The economy grew at a "modest to moderate" pace over the past month, though concerns over the fiscal impasse in Washington were a concern, according to the latest economic observations from the Federal Reserve.
Various Fed officials from around the nine districts said they are "cautiously optimistic" about growth but there was "an increase in uncertainty due largely to the federal government shutdown and debt ceiling debate.
Growth in particular came from real estate and auto sales, according to the Beige Book report.
The report found that consumers were spending, payrolls grew and travel and tourism also got a boost. Nonresidential construction was a bit slower.
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Eight of the 12 Fed districts reported solid growth, were Philadelphia, Richmond, Chicago and Kansas City said "growth slowed some."
"Despite being peppered with concerns over the impact of the shutdown the report still conveys an upbeat tone," Andrew Wilkinson, chief economic strategist at Miller Tabak, said in a note.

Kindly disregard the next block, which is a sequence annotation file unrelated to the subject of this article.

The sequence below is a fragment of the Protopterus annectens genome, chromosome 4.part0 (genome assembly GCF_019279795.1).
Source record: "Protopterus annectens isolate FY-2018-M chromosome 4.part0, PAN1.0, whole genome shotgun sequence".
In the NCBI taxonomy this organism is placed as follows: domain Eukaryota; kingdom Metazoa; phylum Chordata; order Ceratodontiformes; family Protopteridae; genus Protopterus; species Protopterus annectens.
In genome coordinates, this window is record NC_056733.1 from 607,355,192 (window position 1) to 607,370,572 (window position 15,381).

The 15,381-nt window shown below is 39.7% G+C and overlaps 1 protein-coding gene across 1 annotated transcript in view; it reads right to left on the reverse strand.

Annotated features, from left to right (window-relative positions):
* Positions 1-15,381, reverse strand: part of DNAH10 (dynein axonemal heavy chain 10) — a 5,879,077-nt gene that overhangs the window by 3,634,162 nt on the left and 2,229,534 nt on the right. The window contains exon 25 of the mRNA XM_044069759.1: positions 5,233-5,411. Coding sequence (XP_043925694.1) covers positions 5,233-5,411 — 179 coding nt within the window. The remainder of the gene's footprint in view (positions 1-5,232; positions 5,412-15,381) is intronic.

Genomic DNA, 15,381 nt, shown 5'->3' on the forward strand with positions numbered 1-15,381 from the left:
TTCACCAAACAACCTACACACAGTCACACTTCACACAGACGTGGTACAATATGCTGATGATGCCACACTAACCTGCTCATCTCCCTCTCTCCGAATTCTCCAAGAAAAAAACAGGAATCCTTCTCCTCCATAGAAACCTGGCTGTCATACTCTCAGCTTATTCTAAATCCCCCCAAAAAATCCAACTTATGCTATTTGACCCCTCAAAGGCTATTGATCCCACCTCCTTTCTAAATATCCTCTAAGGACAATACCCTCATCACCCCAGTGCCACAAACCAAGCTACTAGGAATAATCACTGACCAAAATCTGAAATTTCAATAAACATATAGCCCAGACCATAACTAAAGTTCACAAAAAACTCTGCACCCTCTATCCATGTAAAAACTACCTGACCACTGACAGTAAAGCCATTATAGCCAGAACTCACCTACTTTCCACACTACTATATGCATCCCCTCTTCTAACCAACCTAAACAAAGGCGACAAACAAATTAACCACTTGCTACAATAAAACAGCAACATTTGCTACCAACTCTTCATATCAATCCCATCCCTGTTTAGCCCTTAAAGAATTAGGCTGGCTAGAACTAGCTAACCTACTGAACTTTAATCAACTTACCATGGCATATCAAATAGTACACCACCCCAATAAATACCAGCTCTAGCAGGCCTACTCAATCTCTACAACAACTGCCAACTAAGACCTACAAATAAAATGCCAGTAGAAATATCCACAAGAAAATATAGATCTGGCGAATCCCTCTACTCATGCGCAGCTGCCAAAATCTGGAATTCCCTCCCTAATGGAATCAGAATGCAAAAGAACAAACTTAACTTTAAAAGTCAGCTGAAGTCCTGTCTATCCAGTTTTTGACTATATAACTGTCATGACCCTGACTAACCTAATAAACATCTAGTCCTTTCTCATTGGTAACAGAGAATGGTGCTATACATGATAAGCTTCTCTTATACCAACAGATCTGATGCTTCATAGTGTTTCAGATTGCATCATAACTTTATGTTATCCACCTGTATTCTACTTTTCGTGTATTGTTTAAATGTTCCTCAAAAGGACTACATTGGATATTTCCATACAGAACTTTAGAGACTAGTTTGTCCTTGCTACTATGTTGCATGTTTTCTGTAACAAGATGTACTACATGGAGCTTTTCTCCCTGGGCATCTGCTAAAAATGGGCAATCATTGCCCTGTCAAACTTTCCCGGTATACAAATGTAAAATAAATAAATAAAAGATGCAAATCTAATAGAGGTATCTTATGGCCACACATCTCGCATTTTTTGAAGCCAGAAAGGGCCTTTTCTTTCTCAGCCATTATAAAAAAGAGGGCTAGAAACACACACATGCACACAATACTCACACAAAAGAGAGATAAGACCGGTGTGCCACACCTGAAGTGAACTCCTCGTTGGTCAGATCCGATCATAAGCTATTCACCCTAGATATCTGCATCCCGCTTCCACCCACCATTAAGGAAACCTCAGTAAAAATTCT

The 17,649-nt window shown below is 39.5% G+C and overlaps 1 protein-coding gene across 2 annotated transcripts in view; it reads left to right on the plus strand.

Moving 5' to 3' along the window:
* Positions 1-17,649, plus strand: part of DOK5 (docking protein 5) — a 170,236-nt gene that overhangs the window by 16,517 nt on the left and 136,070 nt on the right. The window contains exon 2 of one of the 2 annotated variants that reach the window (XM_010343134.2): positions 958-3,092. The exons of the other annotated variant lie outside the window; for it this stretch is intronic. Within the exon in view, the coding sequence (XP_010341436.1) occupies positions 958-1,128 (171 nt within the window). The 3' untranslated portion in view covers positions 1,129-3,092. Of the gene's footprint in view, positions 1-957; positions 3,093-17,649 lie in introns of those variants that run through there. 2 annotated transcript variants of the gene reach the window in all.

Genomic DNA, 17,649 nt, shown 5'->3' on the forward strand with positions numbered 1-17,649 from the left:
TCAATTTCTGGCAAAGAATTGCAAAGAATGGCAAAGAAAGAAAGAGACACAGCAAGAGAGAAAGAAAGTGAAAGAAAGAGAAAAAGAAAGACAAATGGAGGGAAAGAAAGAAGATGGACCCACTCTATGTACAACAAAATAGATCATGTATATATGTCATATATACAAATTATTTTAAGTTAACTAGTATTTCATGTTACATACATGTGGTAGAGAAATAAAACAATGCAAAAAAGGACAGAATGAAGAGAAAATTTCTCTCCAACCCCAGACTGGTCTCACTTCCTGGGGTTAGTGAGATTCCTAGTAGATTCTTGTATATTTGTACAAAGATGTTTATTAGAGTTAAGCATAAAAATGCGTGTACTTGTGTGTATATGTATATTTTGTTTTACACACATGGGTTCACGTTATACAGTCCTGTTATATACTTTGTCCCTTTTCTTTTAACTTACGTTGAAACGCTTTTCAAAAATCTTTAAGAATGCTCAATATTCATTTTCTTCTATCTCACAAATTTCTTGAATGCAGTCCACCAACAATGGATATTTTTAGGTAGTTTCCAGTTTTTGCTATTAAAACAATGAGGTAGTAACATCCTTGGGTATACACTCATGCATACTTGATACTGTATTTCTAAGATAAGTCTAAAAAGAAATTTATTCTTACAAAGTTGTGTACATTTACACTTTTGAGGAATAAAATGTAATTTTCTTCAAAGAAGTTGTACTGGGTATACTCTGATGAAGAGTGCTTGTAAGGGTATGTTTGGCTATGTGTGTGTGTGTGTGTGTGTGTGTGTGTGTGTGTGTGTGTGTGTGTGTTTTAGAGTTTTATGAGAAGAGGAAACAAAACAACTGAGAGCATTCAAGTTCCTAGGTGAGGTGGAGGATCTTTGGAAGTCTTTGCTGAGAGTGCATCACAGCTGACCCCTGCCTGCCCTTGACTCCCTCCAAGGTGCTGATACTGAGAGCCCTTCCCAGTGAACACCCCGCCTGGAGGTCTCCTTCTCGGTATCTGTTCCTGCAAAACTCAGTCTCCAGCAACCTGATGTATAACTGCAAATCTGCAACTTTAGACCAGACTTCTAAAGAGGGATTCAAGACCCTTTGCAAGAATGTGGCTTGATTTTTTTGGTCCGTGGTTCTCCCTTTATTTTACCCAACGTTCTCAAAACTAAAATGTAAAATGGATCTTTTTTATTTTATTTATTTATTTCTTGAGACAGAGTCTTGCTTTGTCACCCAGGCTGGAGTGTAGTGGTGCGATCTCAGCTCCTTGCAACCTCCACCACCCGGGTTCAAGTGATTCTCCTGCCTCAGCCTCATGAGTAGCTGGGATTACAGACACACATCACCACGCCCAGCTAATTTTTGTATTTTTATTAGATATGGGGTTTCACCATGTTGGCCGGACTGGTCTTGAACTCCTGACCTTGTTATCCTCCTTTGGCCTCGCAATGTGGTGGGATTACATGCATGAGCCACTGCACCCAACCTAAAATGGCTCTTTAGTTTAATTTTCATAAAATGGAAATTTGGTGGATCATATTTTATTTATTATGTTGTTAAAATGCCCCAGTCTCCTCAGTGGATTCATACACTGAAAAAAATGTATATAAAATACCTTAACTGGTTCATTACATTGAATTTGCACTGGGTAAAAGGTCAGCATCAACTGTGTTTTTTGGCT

The report comes as Washington tries to iron out the final details on a budget deal that would reopen the government and avoid a dreaded debt default.
It also follows the September Fed meeting during which the Open Markets Committee unexpectedly decided not to begin withdrawing its $85 billion a month bond-buying program known as quantitative easing.
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In addition to a program that has swelled the central bank's balance sheet to $3.8 trillion, the Fed has kept its target interest rate near zero. The Fed has tied targets in employment and inflation to stimulus withdrawal.
The most recent district survey found "employment growth remained modest in September," according to the Beige Book.
Under normal circumstances, the government would have quantified the employment situation by now. But the government shutdown has prevented the Bureau of Labor Statistics from releasing its monthly nonfarm payrolls report, clouding the economic picture.
In other areas, the Fed used "modestly" to describe growth in consumer spending and tourism; business spending and hiring; nonfinancial services and manufacturing. Construction and real estate "continued to improve," banking and finance conditions were "little changed" while weather hampered agriculture in some areas.
Inflation pressure from prices and wages "remained limited," the Fed said.